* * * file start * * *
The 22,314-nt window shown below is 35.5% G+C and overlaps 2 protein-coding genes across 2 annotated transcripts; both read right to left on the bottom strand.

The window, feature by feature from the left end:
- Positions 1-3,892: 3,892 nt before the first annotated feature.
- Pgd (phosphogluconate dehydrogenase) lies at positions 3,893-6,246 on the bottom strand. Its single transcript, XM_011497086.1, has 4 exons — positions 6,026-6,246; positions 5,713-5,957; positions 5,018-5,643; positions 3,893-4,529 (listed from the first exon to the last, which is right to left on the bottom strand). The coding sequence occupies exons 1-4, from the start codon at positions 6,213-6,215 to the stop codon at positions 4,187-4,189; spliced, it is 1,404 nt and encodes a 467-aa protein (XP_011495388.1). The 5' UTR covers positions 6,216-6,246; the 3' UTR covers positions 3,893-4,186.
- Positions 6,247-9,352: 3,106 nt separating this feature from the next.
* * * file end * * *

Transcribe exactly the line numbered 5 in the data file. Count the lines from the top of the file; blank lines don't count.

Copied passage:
- Positions 6,247-9,352: 3,106 nt separating this feature from the next.